Sophie Corbett is a journalism sophomore and Mustang News opinion columnist. The views expressed do not necessarily reflect those of Mustang News.

As I watched the Jan 6. events at the Capitol unfold on the news, I was horrified at our country. To see President Trump’s supporters storm and take over the Capitol is something that a few years ago, would only have seemed likely in a far-fetched dystopian young adult movie. But honestly, after the past four years of his administration, I’m not surprised. Trump has repeatedly used his Twitter account to spread baseless election fraud claims to his supporters and encouraged them to protest at the Capitol on Jan. 6 — the day Congress was to officially confirm the 2020 presidential election results.  

This is nothing new. In the four years that Trump has been in office, he has continuously used social media platforms to spread misinformation and lies. But it was this deadly Capitol riot that was the final straw. 

“After close review of recent Tweets from the @realDonaldTrump account and the context around them we have permanently suspended the account due to the risk of further incitement of violence,” Twitter said in a statement.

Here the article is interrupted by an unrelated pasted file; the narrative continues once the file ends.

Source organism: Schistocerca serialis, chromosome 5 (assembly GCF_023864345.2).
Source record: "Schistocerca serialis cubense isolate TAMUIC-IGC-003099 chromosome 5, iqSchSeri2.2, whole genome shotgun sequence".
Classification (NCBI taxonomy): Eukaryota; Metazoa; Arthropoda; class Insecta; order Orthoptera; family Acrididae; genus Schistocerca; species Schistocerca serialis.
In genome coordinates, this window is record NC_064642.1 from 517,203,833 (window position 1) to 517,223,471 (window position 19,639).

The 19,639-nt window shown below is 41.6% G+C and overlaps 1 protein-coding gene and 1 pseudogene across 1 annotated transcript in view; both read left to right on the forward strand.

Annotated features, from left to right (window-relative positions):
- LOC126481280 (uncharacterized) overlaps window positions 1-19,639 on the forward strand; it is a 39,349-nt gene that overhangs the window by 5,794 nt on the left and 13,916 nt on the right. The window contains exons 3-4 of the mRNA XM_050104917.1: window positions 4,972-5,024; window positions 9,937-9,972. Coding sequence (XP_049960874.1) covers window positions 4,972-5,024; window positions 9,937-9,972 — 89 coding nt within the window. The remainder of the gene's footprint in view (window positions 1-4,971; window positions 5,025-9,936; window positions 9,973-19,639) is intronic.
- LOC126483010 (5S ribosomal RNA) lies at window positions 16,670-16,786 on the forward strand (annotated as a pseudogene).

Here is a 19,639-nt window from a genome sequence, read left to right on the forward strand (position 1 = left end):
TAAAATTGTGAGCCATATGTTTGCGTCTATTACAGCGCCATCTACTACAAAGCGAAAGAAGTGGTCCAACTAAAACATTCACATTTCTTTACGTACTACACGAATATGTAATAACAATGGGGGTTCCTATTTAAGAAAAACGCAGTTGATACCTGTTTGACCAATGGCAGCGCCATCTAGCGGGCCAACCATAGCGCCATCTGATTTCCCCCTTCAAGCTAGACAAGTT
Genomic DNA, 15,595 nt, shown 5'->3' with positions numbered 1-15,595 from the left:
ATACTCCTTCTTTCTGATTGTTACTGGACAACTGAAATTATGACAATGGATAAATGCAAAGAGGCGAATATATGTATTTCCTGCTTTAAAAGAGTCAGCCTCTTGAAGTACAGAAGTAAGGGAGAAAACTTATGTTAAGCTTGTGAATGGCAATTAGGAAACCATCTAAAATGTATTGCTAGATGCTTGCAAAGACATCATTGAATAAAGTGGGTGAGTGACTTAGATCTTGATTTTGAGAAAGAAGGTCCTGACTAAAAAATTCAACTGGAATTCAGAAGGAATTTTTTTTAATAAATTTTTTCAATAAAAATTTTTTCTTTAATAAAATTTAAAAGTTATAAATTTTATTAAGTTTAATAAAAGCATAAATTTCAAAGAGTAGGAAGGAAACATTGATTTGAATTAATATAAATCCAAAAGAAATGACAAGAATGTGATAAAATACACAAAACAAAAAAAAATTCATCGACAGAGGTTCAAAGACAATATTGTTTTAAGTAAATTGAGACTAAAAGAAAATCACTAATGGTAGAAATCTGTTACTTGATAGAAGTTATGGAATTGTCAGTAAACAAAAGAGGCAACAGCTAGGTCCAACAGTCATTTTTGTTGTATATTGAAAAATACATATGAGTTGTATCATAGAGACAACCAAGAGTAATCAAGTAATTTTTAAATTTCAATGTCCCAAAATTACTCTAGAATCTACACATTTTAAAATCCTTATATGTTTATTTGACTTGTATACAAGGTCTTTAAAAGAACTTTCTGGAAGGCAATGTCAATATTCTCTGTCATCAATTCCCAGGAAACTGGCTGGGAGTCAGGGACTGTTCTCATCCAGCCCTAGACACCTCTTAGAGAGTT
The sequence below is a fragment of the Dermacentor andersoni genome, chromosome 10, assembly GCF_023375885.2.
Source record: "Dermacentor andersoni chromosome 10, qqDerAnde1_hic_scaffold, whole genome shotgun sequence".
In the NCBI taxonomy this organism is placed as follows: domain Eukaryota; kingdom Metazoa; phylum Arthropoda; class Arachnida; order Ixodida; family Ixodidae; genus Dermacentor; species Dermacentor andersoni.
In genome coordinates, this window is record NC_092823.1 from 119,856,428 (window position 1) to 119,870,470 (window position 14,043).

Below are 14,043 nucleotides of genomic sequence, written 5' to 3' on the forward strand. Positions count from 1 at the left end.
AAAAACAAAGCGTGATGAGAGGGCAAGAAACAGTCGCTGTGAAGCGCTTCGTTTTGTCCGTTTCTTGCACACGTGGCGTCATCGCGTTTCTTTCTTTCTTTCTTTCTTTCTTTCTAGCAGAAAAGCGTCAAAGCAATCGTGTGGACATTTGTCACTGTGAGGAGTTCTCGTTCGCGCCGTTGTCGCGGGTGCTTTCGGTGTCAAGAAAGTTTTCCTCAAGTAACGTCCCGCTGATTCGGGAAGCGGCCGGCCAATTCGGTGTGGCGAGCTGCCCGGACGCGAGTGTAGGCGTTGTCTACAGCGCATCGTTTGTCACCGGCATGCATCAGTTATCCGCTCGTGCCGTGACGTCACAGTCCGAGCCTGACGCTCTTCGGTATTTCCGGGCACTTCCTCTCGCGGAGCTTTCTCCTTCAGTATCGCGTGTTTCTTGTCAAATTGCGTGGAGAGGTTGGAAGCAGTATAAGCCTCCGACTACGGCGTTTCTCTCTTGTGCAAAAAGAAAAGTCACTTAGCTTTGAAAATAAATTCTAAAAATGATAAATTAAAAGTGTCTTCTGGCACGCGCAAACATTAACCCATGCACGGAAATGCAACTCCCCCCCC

While Twitter is clearly the president’s favorite way to communicate with his supporters, many other social media platforms quickly followed suit. 

The ban is absolutely justified. 

Many of Trump’s hardcore supporters will believe almost anything that comes out of his mouth or that he tweets, and that is incredibly dangerous. He has (or had) nearly 90 million followers on Twitter, and his words hold massive influence. Allowing someone to continue to have access to this platform after using it to incite insurrection would be an incredible threat to this country. 

Contrary to popular belief, banning Trump on social media platforms is not a violation of his First Amendment right to free speech. The amount of posts circulating around social media claiming as such are completely misinformed. This is an extremely common misconception, so let’s make one thing very clear: Your constitutional rights can only be violated by the government. Private companies, like Twitter, are legally allowed to censor and ban anyone who violates its rules and terms of service. Just like no one is above the law, no one is above Twitter’s terms of service, not even the president of the United States. 

Ultimately, Twitter absolutely has an ethical responsibility to act when the president uses the platform to incite an insurrection. The bottom line is that Trump’s actions on social media are a threat to democracy. Twitter has enabled Trump to spread lies for years, and thankfully the line in the sand has finally been drawn. 

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